A smaller centrally located new state police academy that is less than 3 hours drive from 90% of potential recruits would not only keep these recruits in their own state but the recruitment losses in the rest of the state will also be reduced, helped in no small part by the absolute certainty that they will not end up being posted to Sydney or Broken Hill. The benefits from this vastly improved recruitment situation will overwhelm the minor costs of a duplicated institution that could just as easily be attached to UNE or SCU.

It should also be noted that New North Wales voters and tax payers are already the co-owners of every bit of software and intellectual property, including all lecture and training material, that is used at the current NSW Police Academy. And they would have the right to retain a copy of all such material for use in their new academy.  Only the hardware would need to be acquired up front but much of this is has a short effective life which is regularly upgraded anyway.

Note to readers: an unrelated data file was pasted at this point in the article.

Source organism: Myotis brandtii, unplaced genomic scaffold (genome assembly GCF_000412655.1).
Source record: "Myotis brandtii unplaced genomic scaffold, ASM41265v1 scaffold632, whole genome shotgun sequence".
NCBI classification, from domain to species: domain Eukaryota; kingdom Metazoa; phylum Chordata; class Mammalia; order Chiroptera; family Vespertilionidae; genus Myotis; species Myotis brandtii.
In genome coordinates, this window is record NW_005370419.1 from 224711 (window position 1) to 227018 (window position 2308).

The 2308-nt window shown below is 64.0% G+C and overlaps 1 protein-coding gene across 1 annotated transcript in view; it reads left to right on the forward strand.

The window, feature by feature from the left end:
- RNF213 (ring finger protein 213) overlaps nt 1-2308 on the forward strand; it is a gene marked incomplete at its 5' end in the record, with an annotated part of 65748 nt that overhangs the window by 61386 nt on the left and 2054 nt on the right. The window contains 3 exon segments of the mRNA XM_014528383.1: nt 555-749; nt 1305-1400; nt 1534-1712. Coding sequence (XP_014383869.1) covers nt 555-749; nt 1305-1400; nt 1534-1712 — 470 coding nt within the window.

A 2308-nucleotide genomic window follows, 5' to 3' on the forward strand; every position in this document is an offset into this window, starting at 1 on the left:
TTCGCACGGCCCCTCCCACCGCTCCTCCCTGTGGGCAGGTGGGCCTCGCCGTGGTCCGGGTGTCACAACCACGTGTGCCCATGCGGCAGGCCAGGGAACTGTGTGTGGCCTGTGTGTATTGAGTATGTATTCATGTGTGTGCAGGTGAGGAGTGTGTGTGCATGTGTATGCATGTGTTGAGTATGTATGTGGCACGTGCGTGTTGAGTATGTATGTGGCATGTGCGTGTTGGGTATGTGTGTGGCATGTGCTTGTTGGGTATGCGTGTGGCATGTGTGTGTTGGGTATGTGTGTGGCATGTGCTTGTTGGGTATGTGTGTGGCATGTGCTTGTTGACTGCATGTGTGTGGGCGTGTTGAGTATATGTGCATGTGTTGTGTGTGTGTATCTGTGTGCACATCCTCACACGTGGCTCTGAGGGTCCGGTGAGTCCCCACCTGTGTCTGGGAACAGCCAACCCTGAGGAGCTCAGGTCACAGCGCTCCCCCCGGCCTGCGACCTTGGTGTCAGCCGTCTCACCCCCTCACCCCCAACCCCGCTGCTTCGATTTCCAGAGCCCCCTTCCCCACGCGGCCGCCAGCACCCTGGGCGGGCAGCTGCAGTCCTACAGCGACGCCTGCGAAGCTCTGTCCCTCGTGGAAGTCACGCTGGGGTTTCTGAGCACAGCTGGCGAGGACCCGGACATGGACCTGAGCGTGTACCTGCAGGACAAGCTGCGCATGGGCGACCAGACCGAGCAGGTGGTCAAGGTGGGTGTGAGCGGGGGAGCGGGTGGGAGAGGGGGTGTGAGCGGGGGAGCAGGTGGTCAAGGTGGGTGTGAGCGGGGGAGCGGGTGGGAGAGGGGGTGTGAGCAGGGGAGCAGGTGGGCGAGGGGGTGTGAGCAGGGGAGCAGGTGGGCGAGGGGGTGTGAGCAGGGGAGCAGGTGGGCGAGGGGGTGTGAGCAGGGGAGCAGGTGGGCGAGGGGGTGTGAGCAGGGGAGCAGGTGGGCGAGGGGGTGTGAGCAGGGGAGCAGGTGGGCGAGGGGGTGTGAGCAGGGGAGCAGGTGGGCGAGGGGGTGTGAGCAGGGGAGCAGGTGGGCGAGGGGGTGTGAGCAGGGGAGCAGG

Ian Mott.


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A site for informed discussion on the strengths, weaknesses, risks and opportunities to be gained for regional Australians through the formation of new states within the commonwealth.
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One Response to Policing in New North Wales

  1. Ian Mott says:

    So what does this mean? For some years now I have been assuming that such specialist functions were about 20% of every department’s budget. And as State government outlays account for 15% of GDP then this 1/5th of the regional economy’s equitable share of that 15% amounts to a 3% leakage of regional GDP. The fact that the specialist roles have a higher salary indicates that the real reverse multiplier would be higher still. This represents the “smoking gun” of centralised governments key role in regional economic decline.